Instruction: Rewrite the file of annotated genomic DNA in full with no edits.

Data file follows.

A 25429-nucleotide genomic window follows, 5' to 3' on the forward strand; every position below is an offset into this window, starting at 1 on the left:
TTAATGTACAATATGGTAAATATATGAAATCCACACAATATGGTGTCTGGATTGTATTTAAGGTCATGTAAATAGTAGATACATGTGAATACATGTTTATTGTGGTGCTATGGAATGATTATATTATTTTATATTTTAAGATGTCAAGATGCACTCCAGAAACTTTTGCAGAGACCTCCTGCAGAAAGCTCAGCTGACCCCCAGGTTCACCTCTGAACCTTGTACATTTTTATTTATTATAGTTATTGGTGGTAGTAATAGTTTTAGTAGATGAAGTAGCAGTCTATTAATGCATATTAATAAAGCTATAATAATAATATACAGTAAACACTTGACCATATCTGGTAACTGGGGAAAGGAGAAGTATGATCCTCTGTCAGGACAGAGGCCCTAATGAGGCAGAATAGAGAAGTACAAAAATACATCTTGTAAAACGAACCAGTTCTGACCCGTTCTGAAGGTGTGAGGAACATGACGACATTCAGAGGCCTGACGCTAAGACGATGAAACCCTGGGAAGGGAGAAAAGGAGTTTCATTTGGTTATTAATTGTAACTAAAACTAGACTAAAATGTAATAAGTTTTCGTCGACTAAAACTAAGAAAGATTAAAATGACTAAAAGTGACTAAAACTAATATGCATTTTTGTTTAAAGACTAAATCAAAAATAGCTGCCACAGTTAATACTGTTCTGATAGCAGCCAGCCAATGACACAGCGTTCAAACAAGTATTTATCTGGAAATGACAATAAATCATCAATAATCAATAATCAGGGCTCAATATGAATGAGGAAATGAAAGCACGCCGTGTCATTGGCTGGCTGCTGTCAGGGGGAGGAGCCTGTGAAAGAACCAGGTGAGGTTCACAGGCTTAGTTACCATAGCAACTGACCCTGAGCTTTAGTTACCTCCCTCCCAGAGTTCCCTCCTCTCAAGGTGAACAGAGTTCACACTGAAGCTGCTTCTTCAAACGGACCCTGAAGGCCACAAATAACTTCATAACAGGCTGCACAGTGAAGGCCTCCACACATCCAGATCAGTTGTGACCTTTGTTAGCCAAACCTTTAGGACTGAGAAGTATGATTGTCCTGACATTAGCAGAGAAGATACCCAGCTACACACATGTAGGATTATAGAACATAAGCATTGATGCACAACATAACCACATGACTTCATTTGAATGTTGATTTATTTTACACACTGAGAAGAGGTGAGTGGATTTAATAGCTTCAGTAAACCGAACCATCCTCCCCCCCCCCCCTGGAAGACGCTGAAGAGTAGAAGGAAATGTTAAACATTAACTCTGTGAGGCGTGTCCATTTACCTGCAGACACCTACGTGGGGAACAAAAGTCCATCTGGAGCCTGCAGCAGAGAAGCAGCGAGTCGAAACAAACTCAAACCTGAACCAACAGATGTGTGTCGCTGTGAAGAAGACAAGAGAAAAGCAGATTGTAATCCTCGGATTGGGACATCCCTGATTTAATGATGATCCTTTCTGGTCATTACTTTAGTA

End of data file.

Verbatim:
A 25429-nucleotide genomic window follows, 5' to 3' on the forward strand; every position below is an offset into this window, starting at 1 on the left:
TTAATGTACAATATGGTAAATATATGAAATCCACACAATATGGTGTCTGGATTGTATTTAAGGTCATGTAAATAGTAGATACATGTGAATACATGTTTATTGTGGTGCTATGGAATGATTATATTATTTTATATTTTAAGATGTCAAGATGCACTCCAGAAACTTTTGCAGAGACCTCCTGCAGAAAGCTCAGCTGACCCCCAGGTTCACCTCTGAACCTTGTACATTTTTATTTATTATAGTTATTGGTGGTAGTAATAGTTTTAGTAGATGAAGTAGCAGTCTATTAATGCATATTAATAAAGCTATAATAATAATATACAGTAAACACTTGACCATATCTGGTAACTGGGGAAAGGAGAAGTATGATCCTCTGTCAGGACAGAGGCCCTAATGAGGCAGAATAGAGAAGTACAAAAATACATCTTGTAAAACGAACCAGTTCTGACCCGTTCTGAAGGTGTGAGGAACATGACGACATTCAGAGGCCTGACGCTAAGACGATGAAACCCTGGGAAGGGAGAAAAGGAGTTTCATTTGGTTATTAATTGTAACTAAAACTAGACTAAAATGTAATAAGTTTTCGTCGACTAAAACTAAGAAAGATTAAAATGACTAAAAGTGACTAAAACTAATATGCATTTTTGTTTAAAGACTAAATCAAAAATAGCTGCCACAGTTAATACTGTTCTGATAGCAGCCAGCCAATGACACAGCGTTCAAACAAGTATTTATCTGGAAATGACAATAAATCATCAATAATCAATAATCAGGGCTCAATATGAATGAGGAAATGAAAGCACGCCGTGTCATTGGCTGGCTGCTGTCAGGGGGAGGAGCCTGTGAAAGAACCAGGTGAGGTTCACAGGCTTAGTTACCATAGCAACTGACCCTGAGCTTTAGTTACCTCCCTCCCAGAGTTCCCTCCTCTCAAGGTGAACAGAGTTCACACTGAAGCTGCTTCTTCAAACGGACCCTGAAGGCCACAAATAACTTCATAACAGGCTGCACAGTGAAGGCCTCCACACATCCAGATCAGTTGTGACCTTTGTTAGCCAAACCTTTAGGACTGAGAAGTATGATTGTCCTGACATTAGCAGAGAAGATACCCAGCTACACACATGTAGGATTATAGAACATAAGCATTGATGCACAACATAACCACATGACTTCATTTGAATGTTGATTTATTTTACACACTGAGAAGAGGTGAGTGGATTTAATAGCTTCAGTAAACCGAACCATCCTCCCCCCCCCCCCTGGAAGACGCTGAAGAGTAGAAGGAAATGTTAAACATTAACTCTGTGAGGCGTGTCCATTTACCTGCAGACACCTACGTGGGGAACAAAAGTCCATCTGGAGCCTGCAGCAGAGAAGCAGCGAGTCGAAACAAACTCAAACCTGAACCAACAGATGTGTGTCGCTGTGAAGAAGACAAGAGAAAAGCAGATTGTAATCCTCGGATTGGGACATCCCTGATTTAATGATGATCCTTTCTGGTCATTACTTTAGTA